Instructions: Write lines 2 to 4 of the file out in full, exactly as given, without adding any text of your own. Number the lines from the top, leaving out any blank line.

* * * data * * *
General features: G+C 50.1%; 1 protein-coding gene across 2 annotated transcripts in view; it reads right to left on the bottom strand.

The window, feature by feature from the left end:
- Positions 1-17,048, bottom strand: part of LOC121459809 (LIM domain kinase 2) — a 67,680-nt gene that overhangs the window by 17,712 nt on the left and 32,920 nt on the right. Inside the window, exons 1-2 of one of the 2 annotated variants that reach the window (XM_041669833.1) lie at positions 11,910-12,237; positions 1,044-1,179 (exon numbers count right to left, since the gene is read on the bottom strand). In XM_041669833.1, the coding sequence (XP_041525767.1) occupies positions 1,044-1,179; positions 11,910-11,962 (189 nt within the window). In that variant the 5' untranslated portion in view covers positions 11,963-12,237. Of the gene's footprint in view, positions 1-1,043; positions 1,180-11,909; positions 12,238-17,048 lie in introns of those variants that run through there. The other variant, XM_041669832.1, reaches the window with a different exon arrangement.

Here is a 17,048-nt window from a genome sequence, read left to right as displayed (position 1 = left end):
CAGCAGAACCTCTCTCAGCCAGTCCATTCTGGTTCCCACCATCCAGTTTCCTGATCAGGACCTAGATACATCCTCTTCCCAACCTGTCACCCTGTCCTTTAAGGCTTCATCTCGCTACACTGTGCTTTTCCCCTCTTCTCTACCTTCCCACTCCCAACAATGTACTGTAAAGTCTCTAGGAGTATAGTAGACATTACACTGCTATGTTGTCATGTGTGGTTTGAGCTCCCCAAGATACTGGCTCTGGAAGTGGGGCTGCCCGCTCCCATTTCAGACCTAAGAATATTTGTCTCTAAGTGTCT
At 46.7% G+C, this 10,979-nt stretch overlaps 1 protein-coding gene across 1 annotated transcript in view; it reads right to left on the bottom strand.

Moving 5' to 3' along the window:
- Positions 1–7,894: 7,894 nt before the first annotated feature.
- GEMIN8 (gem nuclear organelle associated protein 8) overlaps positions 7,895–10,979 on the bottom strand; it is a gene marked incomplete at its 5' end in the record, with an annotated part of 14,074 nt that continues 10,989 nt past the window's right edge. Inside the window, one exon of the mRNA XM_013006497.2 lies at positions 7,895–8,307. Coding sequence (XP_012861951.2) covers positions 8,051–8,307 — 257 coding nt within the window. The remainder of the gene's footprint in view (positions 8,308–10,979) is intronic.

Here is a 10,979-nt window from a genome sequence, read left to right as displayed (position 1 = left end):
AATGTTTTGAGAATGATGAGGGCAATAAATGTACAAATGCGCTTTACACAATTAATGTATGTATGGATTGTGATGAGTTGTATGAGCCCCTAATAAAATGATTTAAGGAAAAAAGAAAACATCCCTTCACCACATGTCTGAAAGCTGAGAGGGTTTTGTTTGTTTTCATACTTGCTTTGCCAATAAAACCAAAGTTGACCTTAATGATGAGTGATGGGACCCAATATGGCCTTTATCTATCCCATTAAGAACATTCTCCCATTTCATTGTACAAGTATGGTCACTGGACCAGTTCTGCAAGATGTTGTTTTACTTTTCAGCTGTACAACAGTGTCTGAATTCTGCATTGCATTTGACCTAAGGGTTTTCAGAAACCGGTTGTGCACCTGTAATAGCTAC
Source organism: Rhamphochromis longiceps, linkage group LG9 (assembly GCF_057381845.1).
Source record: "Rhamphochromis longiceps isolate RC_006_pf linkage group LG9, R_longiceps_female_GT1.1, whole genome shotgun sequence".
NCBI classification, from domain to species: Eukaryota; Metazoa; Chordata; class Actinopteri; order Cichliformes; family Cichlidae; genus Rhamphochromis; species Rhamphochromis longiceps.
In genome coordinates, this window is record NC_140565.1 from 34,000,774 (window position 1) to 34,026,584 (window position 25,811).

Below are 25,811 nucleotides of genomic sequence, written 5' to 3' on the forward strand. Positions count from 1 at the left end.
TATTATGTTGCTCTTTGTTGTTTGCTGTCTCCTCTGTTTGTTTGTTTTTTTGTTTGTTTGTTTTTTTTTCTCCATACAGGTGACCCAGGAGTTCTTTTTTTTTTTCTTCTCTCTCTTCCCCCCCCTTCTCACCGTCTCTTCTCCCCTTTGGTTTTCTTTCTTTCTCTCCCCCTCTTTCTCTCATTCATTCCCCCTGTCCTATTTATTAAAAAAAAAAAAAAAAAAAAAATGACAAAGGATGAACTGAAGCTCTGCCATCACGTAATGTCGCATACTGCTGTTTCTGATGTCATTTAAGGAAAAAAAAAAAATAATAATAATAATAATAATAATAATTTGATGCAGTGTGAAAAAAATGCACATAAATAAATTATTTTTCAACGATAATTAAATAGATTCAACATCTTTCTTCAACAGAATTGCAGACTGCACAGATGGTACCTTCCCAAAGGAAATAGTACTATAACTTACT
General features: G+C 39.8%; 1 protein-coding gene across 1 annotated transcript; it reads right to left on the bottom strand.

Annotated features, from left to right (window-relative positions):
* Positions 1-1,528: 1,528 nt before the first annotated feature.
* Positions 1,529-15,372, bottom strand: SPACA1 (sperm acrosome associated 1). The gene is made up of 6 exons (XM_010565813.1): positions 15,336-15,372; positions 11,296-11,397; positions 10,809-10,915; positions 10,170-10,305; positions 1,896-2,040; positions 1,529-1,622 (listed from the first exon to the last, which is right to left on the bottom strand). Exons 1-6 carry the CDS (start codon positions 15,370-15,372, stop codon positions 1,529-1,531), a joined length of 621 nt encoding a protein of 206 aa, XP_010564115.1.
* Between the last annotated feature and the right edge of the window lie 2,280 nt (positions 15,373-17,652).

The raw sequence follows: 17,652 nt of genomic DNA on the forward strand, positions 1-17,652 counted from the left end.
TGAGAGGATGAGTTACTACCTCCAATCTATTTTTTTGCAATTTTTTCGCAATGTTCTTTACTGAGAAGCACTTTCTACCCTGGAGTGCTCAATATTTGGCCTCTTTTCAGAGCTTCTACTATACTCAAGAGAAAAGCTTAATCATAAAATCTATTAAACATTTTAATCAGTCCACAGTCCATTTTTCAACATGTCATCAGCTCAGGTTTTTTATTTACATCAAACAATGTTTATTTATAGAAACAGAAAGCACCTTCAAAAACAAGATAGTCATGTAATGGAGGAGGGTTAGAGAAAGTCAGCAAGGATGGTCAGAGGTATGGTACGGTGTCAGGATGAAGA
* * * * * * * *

The window, feature by feature from the left end:
- Positions 1-17,048, bottom strand: part of LOC121459809 (LIM domain kinase 2) — a 67,680-nt gene that overhangs the window by 17,712 nt on the left and 32,920 nt on the right. Inside the window, exons 1-2 of one of the 2 annotated variants that reach the window (XM_041669833.1) lie at positions 11,910-12,237; positions 1,044-1,179 (exon numbers count right to left, since the gene is read on the bottom strand). In XM_041669833.1, the coding sequence (XP_041525767.1) occupies positions 1,044-1,179; positions 11,910-11,962 (189 nt within the window). In that variant the 5' untranslated portion in view covers positions 11,963-12,237. Of the gene's footprint in view, positions 1-1,043; positions 1,180-11,909; positions 12,238-17,048 lie in introns of those variants that run through there. The other variant, XM_041669832.1, reaches the window with a different exon arrangement.

Here is a 17,048-nt window from a genome sequence, read left to right as displayed (position 1 = left end):